The extent to which available AD biomarkers (and those to be presented in the future) will represent definitive indications of the presence of disease in the absence of clinical symptoms is an important issue to be discussed. The revised NINCDS-ADRDA diagnostic criteria for AD proposed by Dubois et al.125125. Dubois B, Feldman HH, Jacova C, Dekosky ST, Barberger-Gateau P, Cummings J, et al. Research criteria for the diagnosis of Alzheimer's disease: revising the NINCDS-ADRDA criteria. Lancet Neurol. 2007;6:734-46. anticipate the etiological diagnosis in the presence of evidence of episodic memory impairment plus one or more supportive features provided by validated biomarkers. This is a requirement for the next generation of research into AD, particularly with respect to the selection of patient samples for clinical trials.126126. Hampel H, Wilcock G, Andrieu S, Aisen P, Blennow K, Broich K, et al. Biomarkers for Alzheimer's disease therapeutic trials. Prog Neurobiol. 2011;95:579-93.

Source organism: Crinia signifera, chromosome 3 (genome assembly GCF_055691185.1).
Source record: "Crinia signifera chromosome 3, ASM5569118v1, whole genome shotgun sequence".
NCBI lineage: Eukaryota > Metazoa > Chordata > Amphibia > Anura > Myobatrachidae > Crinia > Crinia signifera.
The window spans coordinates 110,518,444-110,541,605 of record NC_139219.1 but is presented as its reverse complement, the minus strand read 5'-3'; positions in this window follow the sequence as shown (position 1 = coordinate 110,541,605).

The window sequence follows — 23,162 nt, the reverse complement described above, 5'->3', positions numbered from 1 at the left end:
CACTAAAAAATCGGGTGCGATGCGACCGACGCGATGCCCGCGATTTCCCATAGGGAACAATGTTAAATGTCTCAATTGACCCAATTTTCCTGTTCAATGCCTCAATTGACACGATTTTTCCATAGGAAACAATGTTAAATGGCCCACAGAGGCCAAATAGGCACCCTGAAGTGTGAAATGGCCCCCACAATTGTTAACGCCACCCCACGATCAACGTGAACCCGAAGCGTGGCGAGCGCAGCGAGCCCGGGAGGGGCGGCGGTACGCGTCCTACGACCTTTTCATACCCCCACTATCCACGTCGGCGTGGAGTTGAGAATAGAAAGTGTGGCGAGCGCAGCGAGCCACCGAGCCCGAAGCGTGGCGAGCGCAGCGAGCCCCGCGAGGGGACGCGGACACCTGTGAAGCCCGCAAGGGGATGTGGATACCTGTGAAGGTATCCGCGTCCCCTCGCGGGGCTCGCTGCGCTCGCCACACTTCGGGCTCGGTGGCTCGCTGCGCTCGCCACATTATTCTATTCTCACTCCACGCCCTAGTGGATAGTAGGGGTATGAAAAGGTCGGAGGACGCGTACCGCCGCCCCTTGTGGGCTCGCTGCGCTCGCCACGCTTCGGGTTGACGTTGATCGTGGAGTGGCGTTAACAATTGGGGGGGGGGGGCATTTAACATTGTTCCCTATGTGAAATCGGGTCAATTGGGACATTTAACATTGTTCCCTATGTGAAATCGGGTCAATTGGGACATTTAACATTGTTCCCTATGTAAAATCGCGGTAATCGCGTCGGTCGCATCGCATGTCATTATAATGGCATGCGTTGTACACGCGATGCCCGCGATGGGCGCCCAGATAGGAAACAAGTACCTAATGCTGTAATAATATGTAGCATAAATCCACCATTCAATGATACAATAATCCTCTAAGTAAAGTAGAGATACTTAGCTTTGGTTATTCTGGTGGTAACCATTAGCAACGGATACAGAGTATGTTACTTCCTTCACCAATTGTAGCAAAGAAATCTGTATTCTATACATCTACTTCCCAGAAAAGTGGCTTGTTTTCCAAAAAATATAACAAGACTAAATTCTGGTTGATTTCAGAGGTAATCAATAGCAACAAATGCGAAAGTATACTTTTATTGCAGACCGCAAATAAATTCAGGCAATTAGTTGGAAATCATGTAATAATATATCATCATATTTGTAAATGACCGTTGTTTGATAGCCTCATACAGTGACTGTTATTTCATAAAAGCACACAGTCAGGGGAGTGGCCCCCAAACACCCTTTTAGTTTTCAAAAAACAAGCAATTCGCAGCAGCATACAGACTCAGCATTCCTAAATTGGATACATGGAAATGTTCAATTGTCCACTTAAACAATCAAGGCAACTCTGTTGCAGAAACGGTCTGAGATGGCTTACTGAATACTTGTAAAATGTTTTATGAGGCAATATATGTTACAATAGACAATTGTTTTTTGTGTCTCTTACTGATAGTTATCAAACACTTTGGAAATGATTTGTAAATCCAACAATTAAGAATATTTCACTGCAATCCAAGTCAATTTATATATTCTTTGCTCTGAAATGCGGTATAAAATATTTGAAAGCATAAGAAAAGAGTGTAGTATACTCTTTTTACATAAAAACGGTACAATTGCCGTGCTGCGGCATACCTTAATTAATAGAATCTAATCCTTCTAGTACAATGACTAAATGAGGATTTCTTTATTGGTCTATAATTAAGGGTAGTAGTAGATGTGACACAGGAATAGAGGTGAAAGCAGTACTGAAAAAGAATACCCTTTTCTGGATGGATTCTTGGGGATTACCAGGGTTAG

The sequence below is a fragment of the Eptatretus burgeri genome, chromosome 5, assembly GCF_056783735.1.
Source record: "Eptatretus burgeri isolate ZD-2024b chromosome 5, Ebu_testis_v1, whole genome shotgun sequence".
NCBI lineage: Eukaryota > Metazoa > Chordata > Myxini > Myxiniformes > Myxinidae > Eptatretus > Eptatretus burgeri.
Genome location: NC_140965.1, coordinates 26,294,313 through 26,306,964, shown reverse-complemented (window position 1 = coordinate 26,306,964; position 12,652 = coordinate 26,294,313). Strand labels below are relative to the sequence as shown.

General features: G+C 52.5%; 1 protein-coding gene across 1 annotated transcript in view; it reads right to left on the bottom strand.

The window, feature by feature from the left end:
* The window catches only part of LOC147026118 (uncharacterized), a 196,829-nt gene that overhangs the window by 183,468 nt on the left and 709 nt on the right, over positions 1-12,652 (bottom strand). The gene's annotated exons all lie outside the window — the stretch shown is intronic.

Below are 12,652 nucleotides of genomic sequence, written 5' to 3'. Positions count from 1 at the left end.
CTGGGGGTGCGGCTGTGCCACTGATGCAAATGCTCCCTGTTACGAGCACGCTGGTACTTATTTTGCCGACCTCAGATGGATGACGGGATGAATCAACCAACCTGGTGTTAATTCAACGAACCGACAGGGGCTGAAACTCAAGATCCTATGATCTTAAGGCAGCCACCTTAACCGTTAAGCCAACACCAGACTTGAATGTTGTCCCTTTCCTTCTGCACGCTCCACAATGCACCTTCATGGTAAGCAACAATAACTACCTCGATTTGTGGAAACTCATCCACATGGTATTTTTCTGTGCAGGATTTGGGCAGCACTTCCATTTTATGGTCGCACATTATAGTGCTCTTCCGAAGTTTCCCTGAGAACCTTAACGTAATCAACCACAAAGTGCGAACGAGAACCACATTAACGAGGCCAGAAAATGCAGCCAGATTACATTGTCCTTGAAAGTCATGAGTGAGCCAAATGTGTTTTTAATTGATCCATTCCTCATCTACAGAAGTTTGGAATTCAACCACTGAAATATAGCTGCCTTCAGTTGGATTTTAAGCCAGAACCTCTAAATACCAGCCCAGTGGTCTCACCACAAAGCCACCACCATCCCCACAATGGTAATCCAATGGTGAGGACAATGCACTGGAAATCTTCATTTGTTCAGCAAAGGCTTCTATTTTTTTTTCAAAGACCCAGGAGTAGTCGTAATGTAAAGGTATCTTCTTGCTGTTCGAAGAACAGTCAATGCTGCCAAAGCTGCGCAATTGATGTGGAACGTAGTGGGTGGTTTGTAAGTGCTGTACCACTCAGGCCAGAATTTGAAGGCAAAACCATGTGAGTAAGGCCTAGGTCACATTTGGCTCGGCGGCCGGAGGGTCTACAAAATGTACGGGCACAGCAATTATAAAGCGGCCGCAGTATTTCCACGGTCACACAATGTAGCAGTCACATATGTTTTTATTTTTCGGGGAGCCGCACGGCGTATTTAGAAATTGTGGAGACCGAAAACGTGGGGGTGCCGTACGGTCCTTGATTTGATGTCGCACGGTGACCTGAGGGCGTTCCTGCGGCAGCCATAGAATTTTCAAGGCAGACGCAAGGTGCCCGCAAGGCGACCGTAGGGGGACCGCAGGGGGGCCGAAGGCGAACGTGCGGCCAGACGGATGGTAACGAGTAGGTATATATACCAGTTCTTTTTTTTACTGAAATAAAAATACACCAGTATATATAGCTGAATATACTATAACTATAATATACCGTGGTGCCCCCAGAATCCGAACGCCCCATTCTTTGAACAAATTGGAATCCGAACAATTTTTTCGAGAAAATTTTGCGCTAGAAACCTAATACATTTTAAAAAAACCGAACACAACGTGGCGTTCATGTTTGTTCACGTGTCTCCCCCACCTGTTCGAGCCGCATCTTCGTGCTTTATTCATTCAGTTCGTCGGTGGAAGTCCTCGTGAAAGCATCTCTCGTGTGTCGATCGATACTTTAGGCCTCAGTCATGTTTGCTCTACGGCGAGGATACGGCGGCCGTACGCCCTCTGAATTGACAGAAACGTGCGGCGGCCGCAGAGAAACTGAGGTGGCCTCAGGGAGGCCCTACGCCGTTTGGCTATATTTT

A recent working group from the U.S. National Institute on Aging (NIA) and the Alzheimer's Association proposed new diagnostic criteria for AD and its prodromal and preclinical stages. These criteria incorporate the assessment of AD-related biomarkers at all diagnostic levels, either to confirm the diagnosis of dementia in AD or to provide information on the underlying pathophysiologic process and increase the degree of certainty of the diagnosis in the prodromal and preclinical stages of AD.5. Albert MS, DeKosky ST, Dickson D, Dubois B, Feldman HH, Fox NC, et al. The diagnosis of mild cognitive impairment due to Alzheimer's disease: recommendations from the National Institute on Aging-Alzheimer's Association workgroups on diagnostic guidelines for Alzheimer's disease. Alzheimers Dement. 2011;7:270-9. 6. Sperling RA, Aisen PS, Beckett LA, Bennett DA, Craft S, Fagan AM, et al. Toward defining the preclinical stages of Alzheimer's disease: recommendations from the National Institute on Aging-Alzheimer's Association workgroups on diagnostic guidelines for Alzheimer's disease. Alzheimers Dement. 2011;7:280-92. 5-77. McKhann GM, Knopman DS, Chertkow H, Hyman BT, Jack CR, Jr., Kawas CH, et al. The diagnosis of dementia due to Alzheimer's disease: recommendations from the National Institute on Aging-Alzheimer's Association workgroups on diagnostic guidelines for Alzheimer's disease. Alzheimers Dement. 2011;7:263-9. Three levels of certainty of the presence of AD pathology have been defined for suspected cases, namely: dementia probably, possibly, or unlikely due to AD. Within these categories, three levels of evidence were considered: a) positive biomarker possibility due to AD etiology; b) identification by PET of amyloid-β deposition in brain tissues, corroborated by Aβ42 changes in CSF; and c) evidence of neuronal injury indicated by disturbances of Tau in CSF, as well as by FDG-PET and MRI changes.5. Albert MS, DeKosky ST, Dickson D, Dubois B, Feldman HH, Fox NC, et al. The diagnosis of mild cognitive impairment due to Alzheimer's disease: recommendations from the National Institute on Aging-Alzheimer's Association workgroups on diagnostic guidelines for Alzheimer's disease. Alzheimers Dement. 2011;7:270-9. 6. Sperling RA, Aisen PS, Beckett LA, Bennett DA, Craft S, Fagan AM, et al. Toward defining the preclinical stages of Alzheimer's disease: recommendations from the National Institute on Aging-Alzheimer's Association workgroups on diagnostic guidelines for Alzheimer's disease. Alzheimers Dement. 2011;7:280-92. 5-77. McKhann GM, Knopman DS, Chertkow H, Hyman BT, Jack CR, Jr., Kawas CH, et al. The diagnosis of dementia due to Alzheimer's disease: recommendations from the National Institute on Aging-Alzheimer's Association workgroups on diagnostic guidelines for Alzheimer's disease. Alzheimers Dement. 2011;7:263-9.